Dramatic Video Shows Atlanta Carjacking as 1-Year-Old Twin Babies Sleep Inside

m-gucci/iStock/Thinkstock(ATLANTA) -- A father of twin one-year-olds got the scare of his life after he stopped to fuel up at a gas station in northwest Atlanta.

Lestor Chaney says fear quickly set in when he was forced to watch someone driving off with his one-year-old twin girls, reports WSB-TV, a local ABC affiliate.

"I ran to unlock the door, but the door was locked or whatever and the guy took off," Chaney said.

The carjacking took place Saturday night at a Texaco gas station after Chaney says his card wouldn't work at the gas pump and he went inside to pay.

Chaney admits he left his car running, according to WSB-TV.

Surveillance video shows a man running toward the car, quickly slipping inside and taking off in a hurry in Chaney's Toyota Camry.

It wasn't clear if the man knew about Chaney's twin daughters, Nadia and McKenzie, who were sleeping in the backseat.

"I was just hoping they were going to be alright," Chaney told WSB-TV.

Police found the girls a quarter of a mile away after the suspect ditched the car in the parking lot of an apartment complex.

McKenzie was in her car seat in the back of the vehicle, and Nadia was removed from the car and dropped in a wooded area, according to WSB-TV.

Police said the girls slept through the entire incident.

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California anticipates much-needed rain this week after catastrophic wildfires

California anticipates much-needed rain this week after catastrophic wildfiresGoogle Earth(NEW YORK) -- Ravaged by a slew of deadly wildfires in recent days, northern California is set to get a bit of relief this week in the form of rain.

A storm system is expected to move over the Pacific Northwest later this week and the trailing cold front will most likely bring some much-needed rain to northern California between Thursday and Friday, according to ABC meteorologists.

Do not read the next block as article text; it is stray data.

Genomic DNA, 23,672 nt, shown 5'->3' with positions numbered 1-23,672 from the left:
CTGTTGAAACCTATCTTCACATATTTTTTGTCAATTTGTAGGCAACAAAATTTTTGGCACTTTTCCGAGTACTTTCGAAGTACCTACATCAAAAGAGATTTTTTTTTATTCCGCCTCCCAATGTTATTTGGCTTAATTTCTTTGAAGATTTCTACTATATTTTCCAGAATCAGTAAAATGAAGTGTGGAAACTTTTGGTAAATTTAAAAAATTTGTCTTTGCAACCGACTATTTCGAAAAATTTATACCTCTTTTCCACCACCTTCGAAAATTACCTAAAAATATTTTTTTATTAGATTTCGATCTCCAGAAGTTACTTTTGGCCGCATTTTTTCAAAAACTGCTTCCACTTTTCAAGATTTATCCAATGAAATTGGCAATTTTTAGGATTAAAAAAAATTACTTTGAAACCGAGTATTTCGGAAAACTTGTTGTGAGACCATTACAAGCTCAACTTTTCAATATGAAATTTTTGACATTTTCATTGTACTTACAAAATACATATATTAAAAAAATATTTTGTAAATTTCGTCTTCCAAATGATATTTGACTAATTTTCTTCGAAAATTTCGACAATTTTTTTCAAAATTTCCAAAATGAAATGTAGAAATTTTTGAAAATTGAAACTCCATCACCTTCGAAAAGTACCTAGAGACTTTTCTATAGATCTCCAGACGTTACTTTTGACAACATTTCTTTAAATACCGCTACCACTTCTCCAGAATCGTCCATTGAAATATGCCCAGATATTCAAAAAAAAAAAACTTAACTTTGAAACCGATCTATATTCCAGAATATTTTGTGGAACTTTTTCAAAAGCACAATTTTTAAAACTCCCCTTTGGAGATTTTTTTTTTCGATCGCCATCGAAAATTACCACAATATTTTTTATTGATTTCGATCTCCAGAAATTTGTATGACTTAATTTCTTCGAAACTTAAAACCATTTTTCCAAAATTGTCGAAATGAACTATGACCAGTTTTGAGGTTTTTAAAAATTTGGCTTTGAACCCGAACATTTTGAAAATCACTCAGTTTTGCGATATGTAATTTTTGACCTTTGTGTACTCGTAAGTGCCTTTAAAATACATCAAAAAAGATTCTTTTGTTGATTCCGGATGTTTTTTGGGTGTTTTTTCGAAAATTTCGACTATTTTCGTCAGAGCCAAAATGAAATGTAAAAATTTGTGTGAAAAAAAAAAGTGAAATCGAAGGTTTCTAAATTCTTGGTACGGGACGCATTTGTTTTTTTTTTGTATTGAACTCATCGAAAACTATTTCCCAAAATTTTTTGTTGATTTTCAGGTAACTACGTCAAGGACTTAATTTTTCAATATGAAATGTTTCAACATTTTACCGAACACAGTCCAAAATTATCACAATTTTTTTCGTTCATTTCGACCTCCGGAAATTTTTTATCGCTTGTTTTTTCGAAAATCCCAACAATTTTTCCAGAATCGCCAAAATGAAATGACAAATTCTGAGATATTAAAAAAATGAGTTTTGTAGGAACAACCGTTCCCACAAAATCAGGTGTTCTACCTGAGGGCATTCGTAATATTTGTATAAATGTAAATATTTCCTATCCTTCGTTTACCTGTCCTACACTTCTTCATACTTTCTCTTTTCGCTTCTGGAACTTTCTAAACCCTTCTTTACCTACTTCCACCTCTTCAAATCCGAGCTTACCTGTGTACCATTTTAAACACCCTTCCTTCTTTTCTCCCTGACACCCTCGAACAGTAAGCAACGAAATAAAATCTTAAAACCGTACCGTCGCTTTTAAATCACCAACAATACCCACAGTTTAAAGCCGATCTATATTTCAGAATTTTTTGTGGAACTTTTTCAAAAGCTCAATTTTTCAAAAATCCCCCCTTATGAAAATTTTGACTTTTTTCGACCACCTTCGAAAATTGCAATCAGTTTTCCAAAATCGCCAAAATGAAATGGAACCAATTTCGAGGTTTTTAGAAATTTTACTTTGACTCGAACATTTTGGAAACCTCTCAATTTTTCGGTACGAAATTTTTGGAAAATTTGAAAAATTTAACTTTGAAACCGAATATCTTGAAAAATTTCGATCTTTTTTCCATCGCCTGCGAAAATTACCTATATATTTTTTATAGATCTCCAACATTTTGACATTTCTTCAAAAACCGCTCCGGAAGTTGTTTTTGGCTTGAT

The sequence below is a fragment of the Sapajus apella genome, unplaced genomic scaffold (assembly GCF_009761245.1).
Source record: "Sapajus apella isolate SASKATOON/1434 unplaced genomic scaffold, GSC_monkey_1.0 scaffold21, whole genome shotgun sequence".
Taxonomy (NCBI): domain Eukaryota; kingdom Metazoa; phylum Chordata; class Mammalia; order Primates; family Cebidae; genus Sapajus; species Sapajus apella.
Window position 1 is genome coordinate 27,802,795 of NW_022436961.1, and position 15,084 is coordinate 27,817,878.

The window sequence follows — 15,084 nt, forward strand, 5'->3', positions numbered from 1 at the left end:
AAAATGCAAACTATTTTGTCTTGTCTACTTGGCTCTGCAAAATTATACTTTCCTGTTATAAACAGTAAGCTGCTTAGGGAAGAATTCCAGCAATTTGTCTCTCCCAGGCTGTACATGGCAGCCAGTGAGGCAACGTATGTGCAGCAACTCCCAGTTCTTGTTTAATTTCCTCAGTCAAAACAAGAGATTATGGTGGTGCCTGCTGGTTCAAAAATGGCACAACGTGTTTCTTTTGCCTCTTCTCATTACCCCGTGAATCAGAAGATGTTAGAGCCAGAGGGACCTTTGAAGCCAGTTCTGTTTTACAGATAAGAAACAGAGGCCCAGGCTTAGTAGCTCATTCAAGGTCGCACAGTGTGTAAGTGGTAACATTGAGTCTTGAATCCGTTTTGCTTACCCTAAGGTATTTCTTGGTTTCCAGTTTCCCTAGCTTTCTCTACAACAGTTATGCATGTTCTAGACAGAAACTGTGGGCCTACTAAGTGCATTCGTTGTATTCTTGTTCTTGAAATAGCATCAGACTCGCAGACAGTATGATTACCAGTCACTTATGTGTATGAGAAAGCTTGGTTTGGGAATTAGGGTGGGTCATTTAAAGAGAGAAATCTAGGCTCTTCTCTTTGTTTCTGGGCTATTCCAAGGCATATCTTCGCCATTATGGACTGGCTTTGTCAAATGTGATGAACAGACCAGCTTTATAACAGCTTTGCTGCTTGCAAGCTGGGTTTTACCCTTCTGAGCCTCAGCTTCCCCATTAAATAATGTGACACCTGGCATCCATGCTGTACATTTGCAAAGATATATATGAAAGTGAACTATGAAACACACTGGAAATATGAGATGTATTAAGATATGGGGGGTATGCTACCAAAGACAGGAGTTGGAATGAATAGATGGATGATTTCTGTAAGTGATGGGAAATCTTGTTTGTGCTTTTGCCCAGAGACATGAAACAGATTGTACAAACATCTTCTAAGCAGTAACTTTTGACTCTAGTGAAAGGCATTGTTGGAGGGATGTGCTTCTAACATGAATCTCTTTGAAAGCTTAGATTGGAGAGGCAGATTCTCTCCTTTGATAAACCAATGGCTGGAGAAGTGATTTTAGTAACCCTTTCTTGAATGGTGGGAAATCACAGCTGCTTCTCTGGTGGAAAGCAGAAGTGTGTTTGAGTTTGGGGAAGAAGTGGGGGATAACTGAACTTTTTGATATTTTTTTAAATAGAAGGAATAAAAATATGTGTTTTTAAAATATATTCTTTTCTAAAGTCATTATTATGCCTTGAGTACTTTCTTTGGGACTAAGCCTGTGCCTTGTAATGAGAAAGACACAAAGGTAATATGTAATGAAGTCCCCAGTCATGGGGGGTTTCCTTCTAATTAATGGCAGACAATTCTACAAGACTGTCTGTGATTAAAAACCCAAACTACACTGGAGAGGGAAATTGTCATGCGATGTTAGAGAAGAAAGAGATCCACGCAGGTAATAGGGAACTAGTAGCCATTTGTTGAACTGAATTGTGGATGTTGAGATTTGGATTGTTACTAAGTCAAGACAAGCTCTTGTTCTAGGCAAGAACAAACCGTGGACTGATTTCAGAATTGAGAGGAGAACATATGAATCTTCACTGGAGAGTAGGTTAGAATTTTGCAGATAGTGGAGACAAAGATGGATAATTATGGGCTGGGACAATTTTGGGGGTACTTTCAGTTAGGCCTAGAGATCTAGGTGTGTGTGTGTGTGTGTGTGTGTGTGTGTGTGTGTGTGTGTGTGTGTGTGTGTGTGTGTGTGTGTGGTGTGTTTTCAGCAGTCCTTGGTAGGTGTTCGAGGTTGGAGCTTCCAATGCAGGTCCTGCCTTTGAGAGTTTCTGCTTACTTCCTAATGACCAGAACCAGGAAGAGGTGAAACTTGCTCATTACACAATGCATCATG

"It will rain a bit but not enough to fully douse the blazes," AccuWeather Senior Meteorologist Ken Clark said in a statement Tuesday. "The biggest advantage to firefighters will be the increase in humidity and lower temperatures."

Massive wildfires have charred more than 245,000 acres of land statewide in the past week, killing at least 41 people and destroying thousands of homes, according to authorities.

Firefighters were battling about a dozen wildfires as of late Tuesday evening, although most of them were more than halfway contained.

“The weather today will be warm with low humidity, which will continue to challenge firefighters, but only light winds are forecast,” CalFire said in a statement on Tuesday. “A chance of precipitation is expected to arrive later in the week, bringing relief from the dry conditions.”

The northern parts of the Golden State, which has bared the brunt of the fire damage, is forecast to see an influx of cloudy, cooler and wetter weather later in the week, according to AccuWeather.

Spotter from Los Osos was reporting sprinkles from this high level moisture. Dry at lower levels. Rain evaporates. Also called "Virga" #cawx pic.twitter.com/sgxj3bdXZQ

— NWS Los Angeles (@NWSLosAngeles) October 18, 2017

However, a return of dry air, heat and areas of gusty winds could once again raise the wildfire danger early next week, meteorologists said.

Separately, a band of moisture, referred to as Atmospheric River by weather experts, is currently stretching between Asia and North America. It’s expected to bring several storm systems into many parts of the Pacific Northwest through the rest of the week.

The first of these storms have already hit the Pacific Northwest with wind gusts of between 40 and 74 mph.

A number of wind warnings and flood watches are in effect in the western and northern parts of the U.S. ahead of the storm.

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